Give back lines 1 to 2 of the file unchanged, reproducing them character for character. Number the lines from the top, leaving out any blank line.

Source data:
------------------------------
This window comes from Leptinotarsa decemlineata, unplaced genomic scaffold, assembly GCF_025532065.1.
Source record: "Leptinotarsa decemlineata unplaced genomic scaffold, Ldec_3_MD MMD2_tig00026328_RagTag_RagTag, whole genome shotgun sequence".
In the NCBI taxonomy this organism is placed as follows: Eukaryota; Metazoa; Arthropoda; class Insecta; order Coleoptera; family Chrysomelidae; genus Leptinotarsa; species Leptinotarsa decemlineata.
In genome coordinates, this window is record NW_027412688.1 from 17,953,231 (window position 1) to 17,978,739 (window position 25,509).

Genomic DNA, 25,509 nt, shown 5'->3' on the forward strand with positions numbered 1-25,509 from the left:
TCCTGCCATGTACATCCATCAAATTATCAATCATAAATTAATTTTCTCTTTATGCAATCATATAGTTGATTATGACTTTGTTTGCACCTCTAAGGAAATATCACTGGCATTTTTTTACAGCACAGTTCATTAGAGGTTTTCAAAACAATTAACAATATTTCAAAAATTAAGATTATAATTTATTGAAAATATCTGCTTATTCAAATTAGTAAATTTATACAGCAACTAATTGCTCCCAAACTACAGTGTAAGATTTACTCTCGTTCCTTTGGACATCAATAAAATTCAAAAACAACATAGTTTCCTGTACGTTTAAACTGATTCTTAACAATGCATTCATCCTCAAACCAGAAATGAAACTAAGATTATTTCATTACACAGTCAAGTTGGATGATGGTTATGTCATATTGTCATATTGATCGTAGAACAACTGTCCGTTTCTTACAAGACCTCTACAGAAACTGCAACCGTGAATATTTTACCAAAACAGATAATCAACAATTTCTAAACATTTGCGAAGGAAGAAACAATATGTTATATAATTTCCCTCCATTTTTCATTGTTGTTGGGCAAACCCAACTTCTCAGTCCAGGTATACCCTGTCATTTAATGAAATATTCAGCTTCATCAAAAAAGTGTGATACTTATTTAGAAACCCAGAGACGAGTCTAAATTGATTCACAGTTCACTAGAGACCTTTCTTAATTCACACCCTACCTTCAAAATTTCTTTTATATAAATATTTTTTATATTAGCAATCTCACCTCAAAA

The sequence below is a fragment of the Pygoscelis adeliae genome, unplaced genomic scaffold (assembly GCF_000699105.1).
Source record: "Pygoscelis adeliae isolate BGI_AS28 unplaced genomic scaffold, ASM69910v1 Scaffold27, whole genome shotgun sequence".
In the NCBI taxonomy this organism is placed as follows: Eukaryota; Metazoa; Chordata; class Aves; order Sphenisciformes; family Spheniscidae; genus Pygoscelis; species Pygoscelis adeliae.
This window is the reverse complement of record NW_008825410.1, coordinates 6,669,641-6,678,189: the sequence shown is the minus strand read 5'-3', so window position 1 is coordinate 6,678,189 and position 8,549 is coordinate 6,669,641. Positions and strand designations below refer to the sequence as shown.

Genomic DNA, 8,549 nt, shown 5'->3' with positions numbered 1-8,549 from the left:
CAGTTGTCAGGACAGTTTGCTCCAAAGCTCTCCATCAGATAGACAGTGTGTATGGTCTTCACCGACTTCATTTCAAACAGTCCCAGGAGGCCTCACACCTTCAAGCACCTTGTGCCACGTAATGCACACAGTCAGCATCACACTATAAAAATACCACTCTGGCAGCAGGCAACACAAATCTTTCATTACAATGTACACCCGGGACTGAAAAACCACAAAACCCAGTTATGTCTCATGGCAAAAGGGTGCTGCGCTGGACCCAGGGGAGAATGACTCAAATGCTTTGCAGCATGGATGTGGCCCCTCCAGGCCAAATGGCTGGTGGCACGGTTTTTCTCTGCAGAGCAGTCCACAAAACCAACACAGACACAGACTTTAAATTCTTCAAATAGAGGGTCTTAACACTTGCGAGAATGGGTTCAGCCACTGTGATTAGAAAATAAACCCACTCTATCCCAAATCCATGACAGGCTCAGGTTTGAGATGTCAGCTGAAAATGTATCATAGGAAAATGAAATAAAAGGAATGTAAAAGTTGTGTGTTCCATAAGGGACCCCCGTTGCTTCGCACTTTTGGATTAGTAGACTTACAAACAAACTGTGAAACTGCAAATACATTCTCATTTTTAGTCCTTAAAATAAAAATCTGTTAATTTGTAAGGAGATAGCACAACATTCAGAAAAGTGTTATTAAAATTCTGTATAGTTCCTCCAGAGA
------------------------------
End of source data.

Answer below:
This window comes from Leptinotarsa decemlineata, unplaced genomic scaffold, assembly GCF_025532065.1.
Source record: "Leptinotarsa decemlineata unplaced genomic scaffold, Ldec_3_MD MMD2_tig00026328_RagTag_RagTag, whole genome shotgun sequence".